I was so excited to try this recipe for my dog. I followed the directions precisely –I used the liquid lecithin but my mixture remains on the thin side even refrigerated. Will it thicken more over time, like a day or two? I was really hoping to get the stiffer consistency as pictured. Does the temperature of the shea butter before adding the lecithin matter? For instance, maybe it was too hot or not hot enough? Does the shea butter/lecithin mixture need to be hot or cooler before adding in the remaining ingredients? Maybe more lecithin??? I would love for this to be a success. Any thoughts?

    1. Rebecca D. Dillon

      November 5, 2014 at 8:54 pm

      Verify first you’ve weighed everything correctly – the final product should weigh just over 5 oz. I know sometimes ingredients from different manufacturers can make small differences in handmade products however it should thicken up with no issue. If your house is warm it could take two days otherwise it should thicken completely within a day. I didn’t test the temps of my shea butter but it should thicken regardless.

  • Cassie

    November 8, 2014 at 12:34 am

    Wouldn’t all that shea buttter and argan oil make my hair really greasy? My hair tends to get oily at the roots with almost dry ends. Is there any way to alter this recipe to cater for oily hair?

    1. Rebecca D. Dillon

      November 8, 2014 at 1:03 pm

      This does not make your hair oily or greasy. It would work fine for your combination hair.

  • Marilyn

    January 7, 2015 at 4:45 pm

    Looks real interesting. I just made some with the Dr B and unrefined she’s butter. No emulsifier. The only light oil I had was sweet almond oil and jojoba and I did have the Rosemary and peppermint EO’s. Made the same quantity. Whipped up great. I can’t wait to try it. Smells great. now whether to use a cider vinegar rinse or not. Can I just use my regular conditioner?
    I really need to get off of sulfates and parabens and all commercial products altogether….not doing me any favors. I would love to make my own shampoo and conditioner some day.

    1. Rebecca D. Dillon

      January 7, 2015 at 8:08 pm

      I always used my regular conditioner afterwards with no issues. Right now I’m using Renpure cleansing conditioner in lieu of shampoo with my new hair mask recipe as needed.

  • Marilyn

    January 7, 2015 at 4:50 pm

    Oops I meant Shea butter…..also I hope the peppermint doesn’t strip my color. Could I substitute the peppermint for tea tree or something else?

    1. Rebecca D. Dillon

      January 7, 2015 at 8:08 pm

      Yes, you could sub the eo for one that suits your needs.

  • Ami

    January 8, 2015 at 6:00 pm

    You cannot use soy lechithin granules???

    1. Rebecca D. Dillon

      January 8, 2015 at 6:50 pm

      I haven’t tested it with the powder so I can’t tell you if it will or will not work the same.

  • Katrina

    February 11, 2015 at 5:12 pm

    I made this using Xantham Gum instead of the Soy Lecathin and it still worked out perfectly!! Just used about 1/4 tsp of the gum. This gave me a creamy and whipped looking shampoo.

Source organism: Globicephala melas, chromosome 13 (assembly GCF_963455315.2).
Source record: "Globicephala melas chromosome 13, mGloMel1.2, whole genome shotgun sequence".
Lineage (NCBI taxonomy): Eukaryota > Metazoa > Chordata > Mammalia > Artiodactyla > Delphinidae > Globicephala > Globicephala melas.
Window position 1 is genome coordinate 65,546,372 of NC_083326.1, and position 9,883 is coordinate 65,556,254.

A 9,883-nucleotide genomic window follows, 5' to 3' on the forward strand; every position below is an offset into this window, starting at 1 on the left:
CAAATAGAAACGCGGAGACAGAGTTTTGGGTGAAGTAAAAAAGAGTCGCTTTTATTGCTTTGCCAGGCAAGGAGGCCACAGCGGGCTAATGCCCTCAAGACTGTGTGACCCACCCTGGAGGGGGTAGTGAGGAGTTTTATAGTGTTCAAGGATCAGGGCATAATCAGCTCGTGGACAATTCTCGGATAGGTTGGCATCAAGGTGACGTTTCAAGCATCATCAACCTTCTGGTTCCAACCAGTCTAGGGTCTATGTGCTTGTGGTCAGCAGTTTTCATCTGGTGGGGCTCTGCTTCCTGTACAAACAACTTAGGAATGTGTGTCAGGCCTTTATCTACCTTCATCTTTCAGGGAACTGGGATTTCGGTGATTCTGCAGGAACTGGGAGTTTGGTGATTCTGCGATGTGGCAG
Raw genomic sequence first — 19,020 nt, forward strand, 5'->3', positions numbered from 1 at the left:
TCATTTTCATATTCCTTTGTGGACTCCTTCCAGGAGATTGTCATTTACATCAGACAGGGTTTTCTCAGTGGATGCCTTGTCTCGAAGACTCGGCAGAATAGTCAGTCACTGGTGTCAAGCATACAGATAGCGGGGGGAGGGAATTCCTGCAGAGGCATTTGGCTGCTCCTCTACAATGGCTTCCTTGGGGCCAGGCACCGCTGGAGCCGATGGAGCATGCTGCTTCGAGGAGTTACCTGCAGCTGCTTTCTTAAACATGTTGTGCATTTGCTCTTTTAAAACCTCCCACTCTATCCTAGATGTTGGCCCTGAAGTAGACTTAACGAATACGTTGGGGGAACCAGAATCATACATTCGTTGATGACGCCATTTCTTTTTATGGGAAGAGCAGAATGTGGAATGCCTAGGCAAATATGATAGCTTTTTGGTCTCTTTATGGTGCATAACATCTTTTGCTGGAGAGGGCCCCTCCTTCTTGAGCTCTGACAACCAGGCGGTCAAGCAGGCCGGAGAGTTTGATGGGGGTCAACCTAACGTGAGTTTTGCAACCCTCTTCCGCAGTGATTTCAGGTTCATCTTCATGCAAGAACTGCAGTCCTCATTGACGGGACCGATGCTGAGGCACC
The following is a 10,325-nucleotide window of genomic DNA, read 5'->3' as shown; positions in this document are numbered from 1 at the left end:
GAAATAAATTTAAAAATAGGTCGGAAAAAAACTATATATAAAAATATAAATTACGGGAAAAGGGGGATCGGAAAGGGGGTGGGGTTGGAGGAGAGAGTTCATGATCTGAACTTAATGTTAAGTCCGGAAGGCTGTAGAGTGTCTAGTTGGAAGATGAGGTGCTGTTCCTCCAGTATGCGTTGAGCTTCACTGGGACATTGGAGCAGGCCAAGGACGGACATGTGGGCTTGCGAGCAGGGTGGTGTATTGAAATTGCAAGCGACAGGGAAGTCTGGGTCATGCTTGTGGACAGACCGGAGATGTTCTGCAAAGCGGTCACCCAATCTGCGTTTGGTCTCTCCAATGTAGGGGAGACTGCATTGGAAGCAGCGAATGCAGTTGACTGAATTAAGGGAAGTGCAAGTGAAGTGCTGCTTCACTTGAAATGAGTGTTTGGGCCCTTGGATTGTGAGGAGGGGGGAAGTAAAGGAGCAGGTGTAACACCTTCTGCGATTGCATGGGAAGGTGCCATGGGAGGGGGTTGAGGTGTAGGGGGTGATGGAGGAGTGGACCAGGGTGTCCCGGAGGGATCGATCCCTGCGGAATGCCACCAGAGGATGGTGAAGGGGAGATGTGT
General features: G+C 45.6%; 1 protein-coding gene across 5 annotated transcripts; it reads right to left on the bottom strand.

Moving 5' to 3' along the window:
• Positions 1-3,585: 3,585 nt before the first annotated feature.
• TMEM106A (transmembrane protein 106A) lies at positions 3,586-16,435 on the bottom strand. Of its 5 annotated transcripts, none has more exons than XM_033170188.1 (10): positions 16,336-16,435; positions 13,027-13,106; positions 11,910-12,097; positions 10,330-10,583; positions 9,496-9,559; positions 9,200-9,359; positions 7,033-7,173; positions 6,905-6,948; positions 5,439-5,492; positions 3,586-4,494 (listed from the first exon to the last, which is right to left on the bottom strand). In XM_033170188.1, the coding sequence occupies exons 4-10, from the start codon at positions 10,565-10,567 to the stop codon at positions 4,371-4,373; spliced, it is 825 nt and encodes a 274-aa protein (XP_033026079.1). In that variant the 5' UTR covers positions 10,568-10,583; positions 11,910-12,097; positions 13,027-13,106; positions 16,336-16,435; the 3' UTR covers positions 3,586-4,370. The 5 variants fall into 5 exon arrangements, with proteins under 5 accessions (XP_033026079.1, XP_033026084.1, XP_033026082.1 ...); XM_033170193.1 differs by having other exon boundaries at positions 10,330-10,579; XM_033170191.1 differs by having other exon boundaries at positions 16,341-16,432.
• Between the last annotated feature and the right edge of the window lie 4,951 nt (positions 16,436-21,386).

• April G

    February 19, 2015 at 8:17 pm

    Is there any thing else that could be used instead of Shea butter? Every time I use products with Shea butter, I itch all over. Thank you.

    1. Rebecca D. Dillon

      February 19, 2015 at 9:59 pm

      Sure. You could sub another butter like mango, cocoa or kokum butter.

  • barbora

    March 3, 2015 at 3:28 pm

    Hi, please help me…how to get it creamy? I have a ,,lotion” consistency…even though I whisk it with kitchen blender, kitchen whisk, fork…put it to freezer and whisked it…nothing. It look so beautiful on your picture. As well I had problem with soya lecithin…it smells sooo bad, even if I put more essential oils.thanks for helping

    1. Rebecca D. Dillon

      March 6, 2015 at 7:07 pm

      I wouldn’t freeze this one. The fridge is fine. It does take a bit for it fully thicken. Some recipes with emulsifying ingredients I’ve made can take up to two days to reach final consistency. Did you weigh all the ingredients except the eo’s? I’m not sure about it smelling bad? Maybe the soy lecithin was bad?

  • gayleph

    April 10, 2015 at 1:02 pm

    Instead of .25 oz. argan oil, .2 oz. macadamia nut oil and .15 oz. neem oil, can I just use .6oz of almond oil or jojoba oil and have similar results? I’m not a fan of argan oil, I find it heavy in my hair compared to other oils.

    1. Rebecca D. Dillon

      April 11, 2015 at 11:28 am

      Yes, you swap carrier oils for ones that better suit your hair type, however the neem oil I’d keep as it has many lovely benefits for both your hair and scalp.

  • Jessica Nusz

    April 18, 2015 at 4:20 pm

    is this shampoo good for colored hair? I’m looking for shampoo that is good for colored hair and that won’t break my wallet.

  • Sheila K

    May 8, 2015 at 6:33 am

    I made this cream shampoo and it turned out great. I like it for my hair, but I absolutely love it for washing my body.

  • courtney

    May 10, 2015 at 1:27 pm

    Love the shampoo ingredients!! Can you freeze this shampoo in ice trays to ensure a longer shelf life? I make my own shampoo already but I would like to use a second shampoo to mix things up.

    1. Rebecca D. Dillon

      May 10, 2015 at 4:43 pm

      I’ve never tried freezing natural products like this. You could keep it in the fridge but it lasts a while on it’s own and should keep 6-12 months.